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Duncan: preschool key to solving education crisis

Ohanian Comment: Just what we need: One more solution from Duncan. I am not against quality early childhood programs. The catch, of course, is in one's definition of "quality" and "program." I don't want explicit teaching of skills. I want what recognized experts in early childhood consider quality care, with an emphasis on play. We should ask Secretary Duncan if he has read the Alliance for Childhood.

Duncan's plan will steal childhood, replacing play with skill drill.

And I wish our corporate politicos would consider the fact that if parents weren't forced to work 3 and 4 jobs just to survive economically, then maybe one parent could stay home and provide the quality care needed by young children.

I don't dispute that Secretary Duncan's mother has run a good program for many years, but calling it the answer is a bid odd, given the terrible stories we're hearing about violent youth in Chicago. Something terrible has happened in Chicago. It's related to poverty; it's related to race; it's related to drugs. Why doesn't Secretary Duncan talk about this . . . instead of positing one more "solution" to the education crisis that ignores poverty?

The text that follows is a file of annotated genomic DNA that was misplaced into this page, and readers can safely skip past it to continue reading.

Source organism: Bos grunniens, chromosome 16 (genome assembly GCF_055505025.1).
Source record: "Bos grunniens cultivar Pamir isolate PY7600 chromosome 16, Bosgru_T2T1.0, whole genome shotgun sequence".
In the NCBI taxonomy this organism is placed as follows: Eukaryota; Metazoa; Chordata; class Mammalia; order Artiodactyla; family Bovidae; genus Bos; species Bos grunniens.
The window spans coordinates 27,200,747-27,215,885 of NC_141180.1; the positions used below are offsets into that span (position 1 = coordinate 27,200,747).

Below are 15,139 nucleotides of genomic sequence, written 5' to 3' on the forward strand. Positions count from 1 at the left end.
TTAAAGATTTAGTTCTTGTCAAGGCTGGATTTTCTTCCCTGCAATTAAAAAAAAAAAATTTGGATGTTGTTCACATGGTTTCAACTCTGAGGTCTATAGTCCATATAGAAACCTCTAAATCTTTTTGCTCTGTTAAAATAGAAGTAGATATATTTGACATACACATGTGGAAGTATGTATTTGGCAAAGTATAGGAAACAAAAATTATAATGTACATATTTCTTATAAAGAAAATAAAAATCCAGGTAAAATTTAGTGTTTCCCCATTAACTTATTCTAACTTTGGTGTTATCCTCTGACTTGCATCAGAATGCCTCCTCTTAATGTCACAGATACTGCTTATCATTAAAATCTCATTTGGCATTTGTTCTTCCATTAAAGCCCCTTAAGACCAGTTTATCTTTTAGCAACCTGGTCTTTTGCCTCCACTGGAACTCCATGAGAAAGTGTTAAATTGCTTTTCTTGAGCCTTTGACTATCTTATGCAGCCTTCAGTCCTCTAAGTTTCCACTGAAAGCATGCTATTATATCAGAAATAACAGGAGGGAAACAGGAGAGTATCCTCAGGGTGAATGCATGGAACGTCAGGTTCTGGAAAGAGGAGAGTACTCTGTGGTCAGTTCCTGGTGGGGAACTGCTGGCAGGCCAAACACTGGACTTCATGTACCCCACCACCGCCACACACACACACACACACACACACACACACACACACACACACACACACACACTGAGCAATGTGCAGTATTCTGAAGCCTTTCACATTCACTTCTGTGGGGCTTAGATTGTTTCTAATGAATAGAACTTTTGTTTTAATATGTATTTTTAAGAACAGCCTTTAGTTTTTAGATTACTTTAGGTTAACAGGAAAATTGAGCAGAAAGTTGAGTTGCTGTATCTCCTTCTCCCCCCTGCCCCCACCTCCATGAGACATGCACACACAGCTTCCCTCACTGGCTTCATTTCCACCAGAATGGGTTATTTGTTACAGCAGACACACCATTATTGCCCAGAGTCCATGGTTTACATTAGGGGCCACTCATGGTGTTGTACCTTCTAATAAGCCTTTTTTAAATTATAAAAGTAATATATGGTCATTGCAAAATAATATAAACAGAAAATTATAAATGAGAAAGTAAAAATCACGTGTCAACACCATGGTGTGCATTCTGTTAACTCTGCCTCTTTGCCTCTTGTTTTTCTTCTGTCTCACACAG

When this item pops up in your local news, write a letter!

Associated Press

ATLANTA (AP) - Education Secretary Arne Duncan says the key to solving the education crisis in the United States is offering quality early childhood programs to every child.

Duncan spoke to thousands of educators from across the country gathered in Atlanta on Monday for the National Black Child Development Institute. He said schools have to become like community centers that are open 14 hours a day and offer extra music, sports and academic programs.

Duncan said the U.S. has a historic chance to transform education and get out of the "catch up business" with other countries like China.

He talked about the after-school program his mother founded in 1961 to help poor black students on Chicago's southside as an example of what every neighborhood needs to really make a difference.

On the Net:

National Black Child Development Institute: http://www.nbcdi.org/

— Associated Press


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